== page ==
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The Pacific Ocean is only 25 miles west via highway 46. Many interesting sights await at the coast. Upon hitting highway 1…a major destination in itself…a left turn takes you south to the classic beach towns of Cayucos and Morro Bay, and the tiny town of Harmony. Turn right to the quaint village of Cambria and Hearst Castle perched high upon a local mountain.
We go beyond both of these northern landmarks to the beach at Piedras Blancas.
Four miles beyond Mr. Hearst’s estate, this stretch of rocky sand is home to a colony of formerly endangered elephant seals. Now protected against molestation, the seals have made a nice comeback and live in a few colonies along the coast.
Large, fat, and lazy, the elephant seals seem to be content to lie on their bellies, flipping sand occasionally on their backs as a sort of natural sunscreen. Now and again, a couple will flare up…barking at each other, butting heads, maybe even biting…but as soon as it starts, the animals seem to lose the strength to continue and flop back down on the sand, content to rest until another flash of energy enters into their blubber lined bodies.
The human spectators gather in the parking lot and along the top of the sand. A fence keeps the two species separated, allowing plenty of opportunities to spectate.
In the water, a few seals joust with each other bashing heads, barking loudly, and occasionally biting each other while the waves crash against them.
The animals are much bigger than the harbor seals of Morro Bay or the sea lions crowding around the local wharves, very similar looking to the manatees of the east coast.
Fat squirrels and aggressive sea birds fight for scraps of food from the visitors. A seagull takes a nip at a squirrel and flies off with an inch of the rodent’s tail while the squirrel takes cover under a car.
As we return, we make a short stop in Cambria to shop and have a snack.
Back in Paso Robles, we take a little time to relax at the hotel and go for a swim. Across the street from our base of operations, the Best Western Black Oak Inn, is the local fairgrounds.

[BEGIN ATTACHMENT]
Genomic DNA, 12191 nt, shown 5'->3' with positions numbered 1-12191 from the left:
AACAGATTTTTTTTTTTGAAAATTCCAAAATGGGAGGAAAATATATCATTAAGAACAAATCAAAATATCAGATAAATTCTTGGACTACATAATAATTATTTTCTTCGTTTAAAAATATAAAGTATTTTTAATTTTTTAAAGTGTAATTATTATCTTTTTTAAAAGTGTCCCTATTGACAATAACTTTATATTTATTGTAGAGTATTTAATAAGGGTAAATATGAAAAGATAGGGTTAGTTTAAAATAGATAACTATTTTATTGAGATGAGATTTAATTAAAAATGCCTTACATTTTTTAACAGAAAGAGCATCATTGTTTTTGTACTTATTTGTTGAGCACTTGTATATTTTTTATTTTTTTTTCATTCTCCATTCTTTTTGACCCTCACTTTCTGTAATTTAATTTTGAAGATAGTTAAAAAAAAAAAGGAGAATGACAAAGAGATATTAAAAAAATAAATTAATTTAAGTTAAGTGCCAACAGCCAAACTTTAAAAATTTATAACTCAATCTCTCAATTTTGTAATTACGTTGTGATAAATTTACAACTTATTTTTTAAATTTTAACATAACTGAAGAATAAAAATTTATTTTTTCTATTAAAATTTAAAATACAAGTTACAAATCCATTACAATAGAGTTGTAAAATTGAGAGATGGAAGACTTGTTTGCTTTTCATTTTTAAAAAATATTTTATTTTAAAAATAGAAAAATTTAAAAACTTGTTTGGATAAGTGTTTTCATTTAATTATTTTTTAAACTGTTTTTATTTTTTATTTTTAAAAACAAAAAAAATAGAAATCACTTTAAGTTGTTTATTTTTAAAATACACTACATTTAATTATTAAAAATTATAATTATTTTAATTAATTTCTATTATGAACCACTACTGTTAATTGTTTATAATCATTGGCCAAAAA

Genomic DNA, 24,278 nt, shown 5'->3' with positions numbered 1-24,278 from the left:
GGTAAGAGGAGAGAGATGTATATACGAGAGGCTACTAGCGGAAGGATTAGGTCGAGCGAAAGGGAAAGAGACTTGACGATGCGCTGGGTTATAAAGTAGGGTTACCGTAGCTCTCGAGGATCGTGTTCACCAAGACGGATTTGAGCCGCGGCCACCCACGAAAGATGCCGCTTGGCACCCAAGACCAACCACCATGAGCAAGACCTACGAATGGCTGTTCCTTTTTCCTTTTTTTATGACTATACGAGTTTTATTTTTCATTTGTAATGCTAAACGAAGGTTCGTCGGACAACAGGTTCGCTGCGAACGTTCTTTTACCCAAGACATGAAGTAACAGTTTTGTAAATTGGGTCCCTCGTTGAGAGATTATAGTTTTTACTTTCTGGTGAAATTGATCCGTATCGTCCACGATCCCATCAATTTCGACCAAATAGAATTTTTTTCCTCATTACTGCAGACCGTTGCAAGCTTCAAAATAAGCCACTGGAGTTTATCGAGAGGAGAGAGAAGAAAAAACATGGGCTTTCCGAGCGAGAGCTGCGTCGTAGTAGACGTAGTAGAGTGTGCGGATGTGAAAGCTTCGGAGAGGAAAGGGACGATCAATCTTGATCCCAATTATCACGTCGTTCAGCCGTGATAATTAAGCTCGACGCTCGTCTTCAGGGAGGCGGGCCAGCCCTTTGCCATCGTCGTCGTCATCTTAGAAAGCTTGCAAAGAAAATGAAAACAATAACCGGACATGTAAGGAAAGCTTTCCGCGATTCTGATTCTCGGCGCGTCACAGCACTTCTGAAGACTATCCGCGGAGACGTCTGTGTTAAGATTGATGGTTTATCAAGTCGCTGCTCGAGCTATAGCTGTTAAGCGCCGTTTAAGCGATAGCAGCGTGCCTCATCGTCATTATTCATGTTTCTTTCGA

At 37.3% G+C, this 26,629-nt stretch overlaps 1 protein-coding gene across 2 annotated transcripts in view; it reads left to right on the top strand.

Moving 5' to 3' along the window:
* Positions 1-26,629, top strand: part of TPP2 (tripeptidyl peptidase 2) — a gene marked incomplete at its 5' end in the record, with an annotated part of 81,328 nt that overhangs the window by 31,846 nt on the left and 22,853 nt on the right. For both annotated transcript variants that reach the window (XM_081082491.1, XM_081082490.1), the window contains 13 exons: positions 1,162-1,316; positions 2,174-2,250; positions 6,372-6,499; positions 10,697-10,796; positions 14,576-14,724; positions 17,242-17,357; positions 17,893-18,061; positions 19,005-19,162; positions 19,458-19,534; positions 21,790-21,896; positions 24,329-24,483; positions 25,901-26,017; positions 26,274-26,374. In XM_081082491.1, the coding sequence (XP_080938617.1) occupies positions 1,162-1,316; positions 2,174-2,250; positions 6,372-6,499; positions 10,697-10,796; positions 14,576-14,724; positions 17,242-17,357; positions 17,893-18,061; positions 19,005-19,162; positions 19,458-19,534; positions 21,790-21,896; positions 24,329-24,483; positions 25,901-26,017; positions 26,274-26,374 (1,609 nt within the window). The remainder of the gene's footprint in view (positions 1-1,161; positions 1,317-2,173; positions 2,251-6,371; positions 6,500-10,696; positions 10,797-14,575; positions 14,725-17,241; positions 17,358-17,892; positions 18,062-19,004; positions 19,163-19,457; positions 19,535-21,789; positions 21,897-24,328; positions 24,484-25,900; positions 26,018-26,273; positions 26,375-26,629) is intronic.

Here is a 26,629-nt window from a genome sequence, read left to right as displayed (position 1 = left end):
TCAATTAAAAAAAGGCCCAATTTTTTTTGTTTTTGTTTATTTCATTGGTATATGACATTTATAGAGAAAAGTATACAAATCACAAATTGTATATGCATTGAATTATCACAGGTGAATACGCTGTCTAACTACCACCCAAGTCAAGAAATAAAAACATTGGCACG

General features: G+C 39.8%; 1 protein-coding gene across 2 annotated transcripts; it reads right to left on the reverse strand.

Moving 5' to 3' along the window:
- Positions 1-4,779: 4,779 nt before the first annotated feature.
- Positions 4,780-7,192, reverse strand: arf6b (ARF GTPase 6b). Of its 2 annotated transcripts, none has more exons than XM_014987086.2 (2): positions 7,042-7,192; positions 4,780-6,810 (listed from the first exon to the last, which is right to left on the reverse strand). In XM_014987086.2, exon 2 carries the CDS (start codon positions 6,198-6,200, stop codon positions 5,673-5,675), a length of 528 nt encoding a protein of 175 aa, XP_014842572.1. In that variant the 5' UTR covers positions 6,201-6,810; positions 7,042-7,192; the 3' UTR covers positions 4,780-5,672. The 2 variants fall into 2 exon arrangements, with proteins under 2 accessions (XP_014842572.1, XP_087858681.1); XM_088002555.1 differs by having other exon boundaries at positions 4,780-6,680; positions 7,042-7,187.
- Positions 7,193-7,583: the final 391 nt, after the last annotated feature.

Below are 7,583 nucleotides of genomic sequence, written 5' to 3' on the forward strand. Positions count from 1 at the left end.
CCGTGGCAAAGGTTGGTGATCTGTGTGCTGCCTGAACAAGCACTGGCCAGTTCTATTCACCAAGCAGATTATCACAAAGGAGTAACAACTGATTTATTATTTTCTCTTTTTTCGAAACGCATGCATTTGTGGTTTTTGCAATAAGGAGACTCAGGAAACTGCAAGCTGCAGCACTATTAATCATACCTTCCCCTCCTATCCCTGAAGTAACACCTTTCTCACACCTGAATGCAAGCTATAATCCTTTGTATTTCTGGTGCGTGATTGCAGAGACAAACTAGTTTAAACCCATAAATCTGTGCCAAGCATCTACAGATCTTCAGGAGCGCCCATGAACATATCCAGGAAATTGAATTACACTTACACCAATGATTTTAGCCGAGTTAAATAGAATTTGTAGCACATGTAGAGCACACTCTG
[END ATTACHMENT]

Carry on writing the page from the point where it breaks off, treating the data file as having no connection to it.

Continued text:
Many of our fellow hotel guests are driving big pickup trucks, wearing Wranglers and cowboy boots, and walk with a swagger. They’re competitor in a regional team roping competition going on across the street.
Letty and I, curious about this, walk over to the main gate of the fair and walk in. There is nobody around, no signs, no ticket booths…not a soul in sight. We walk tentatively to the north end of the fairgrounds, waiting for the inevitable security guard demanding to know what we’re doing here, but nothing. Nobody. Not a single luxury.
Eventually we hear a buzzer, follow the sound to a large shed, and find some activity. We wander inside and find the team roping competition going full force.
It’s like going to one event in a rodeo. Team roping consists of a team of two riders on horseback. A calf is released who tries to run away. One rider attempts to lasso the horns while their partner tries to throw a loop around the hind legs. A special cap is worn by the calf to prevent injury and the animal is released as soon as it is caught.
Teams compete for the best time with penalties assessed for sloppy roping. If either team member misses, no time is given.
It’s fun and exciting for a little while. After watching the same activity time and time again for 45 minutes, it gets a little old so we take our leave, heading back to the gate where we entered.
Again, it’s back into the deserted grounds. We get to the gate…and it’s locked. We walk to the administration building. It’s locked and so is the gate next to it. Again and again, we walk along the perimeter fence. Every gate is locked. We can find no one.
At the end of the fairgrounds, there is one last gate. It is also locked but has a gap. Letty can fit through but not the bigger dimensions of my body.
(You can see our fairground adventure in the video above)
We walk waaay back to the other end of the fairgrounds where the roping is going on. The lady who seems to be in charge doesn’t know where we should go except to try to go out where the trucks go in.
It’s quite a walk, but we find the access road and eventually find our way out and then walk about another mile to get back to our hotel.
With our escape , we call it a day and in the morning high tail it back home…Tim’s camp called. He’s sick and they need us to come pick him up right away.
Paso Robles now just a quickly fading memory in our rear view mirror as we speed to the San Bernardino Mountains, we say goodbye and face up to getting our son better.
The epilogue? Tim is sick but not real bad. We have a couple of frazzled days of caregiving getting him back up to health but he’s fine and we can all look back at it with a smile now.
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